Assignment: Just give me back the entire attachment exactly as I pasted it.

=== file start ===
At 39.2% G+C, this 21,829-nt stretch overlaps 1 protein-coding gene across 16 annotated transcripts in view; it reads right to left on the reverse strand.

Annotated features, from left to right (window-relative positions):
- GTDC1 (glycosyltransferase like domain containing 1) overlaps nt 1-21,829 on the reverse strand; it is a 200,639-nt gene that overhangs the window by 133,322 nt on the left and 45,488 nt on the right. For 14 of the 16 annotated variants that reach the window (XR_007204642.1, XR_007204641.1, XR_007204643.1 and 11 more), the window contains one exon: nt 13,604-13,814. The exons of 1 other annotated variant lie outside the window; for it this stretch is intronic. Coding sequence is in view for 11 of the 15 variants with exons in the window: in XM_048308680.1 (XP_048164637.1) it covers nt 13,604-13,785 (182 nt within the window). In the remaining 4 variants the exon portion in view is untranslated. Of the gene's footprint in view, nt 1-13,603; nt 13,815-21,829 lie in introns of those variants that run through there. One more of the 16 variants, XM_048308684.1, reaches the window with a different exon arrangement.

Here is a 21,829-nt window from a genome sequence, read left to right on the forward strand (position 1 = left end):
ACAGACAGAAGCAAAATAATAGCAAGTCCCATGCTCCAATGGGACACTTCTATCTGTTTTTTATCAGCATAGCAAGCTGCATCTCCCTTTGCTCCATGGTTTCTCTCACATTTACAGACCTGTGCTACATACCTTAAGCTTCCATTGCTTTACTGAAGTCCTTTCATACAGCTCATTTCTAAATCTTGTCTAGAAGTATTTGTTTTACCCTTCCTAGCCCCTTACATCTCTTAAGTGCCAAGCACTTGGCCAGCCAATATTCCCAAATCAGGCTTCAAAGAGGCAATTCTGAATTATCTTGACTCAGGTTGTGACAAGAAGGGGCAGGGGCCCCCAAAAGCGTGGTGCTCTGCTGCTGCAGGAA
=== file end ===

At 39.2% G+C, this 21,829-nt stretch overlaps 1 protein-coding gene across 16 annotated transcripts in view; it reads right to left on the reverse strand.

Annotated features, from left to right (window-relative positions):
- GTDC1 (glycosyltransferase like domain containing 1) overlaps nt 1-21,829 on the reverse strand; it is a 200,639-nt gene that overhangs the window by 133,322 nt on the left and 45,488 nt on the right. For 14 of the 16 annotated variants that reach the window (XR_007204642.1, XR_007204641.1, XR_007204643.1 and 11 more), the window contains one exon: nt 13,604-13,814. The exons of 1 other annotated variant lie outside the window; for it this stretch is intronic. Coding sequence is in view for 11 of the 15 variants with exons in the window: in XM_048308680.1 (XP_048164637.1) it covers nt 13,604-13,785 (182 nt within the window). In the remaining 4 variants the exon portion in view is untranslated. Of the gene's footprint in view, nt 1-13,603; nt 13,815-21,829 lie in introns of those variants that run through there. One more of the 16 variants, XM_048308684.1, reaches the window with a different exon arrangement.

Here is a 21,829-nt window from a genome sequence, read left to right on the forward strand (position 1 = left end):
ACAGACAGAAGCAAAATAATAGCAAGTCCCATGCTCCAATGGGACACTTCTATCTGTTTTTTATCAGCATAGCAAGCTGCATCTCCCTTTGCTCCATGGTTTCTCTCACATTTACAGACCTGTGCTACATACCTTAAGCTTCCATTGCTTTACTGAAGTCCTTTCATACAGCTCATTTCTAAATCTTGTCTAGAAGTATTTGTTTTACCCTTCCTAGCCCCTTACATCTCTTAAGTGCCAAGCACTTGGCCAGCCAATATTCCCAAATCAGGCTTCAAAGAGGCAATTCTGAATTATCTTGACTCAGGTTGTGACAAGAAGGGGCAGGGGCCCCCAAAAGCGTGGTGCTCTGCTGCTGCAGGAA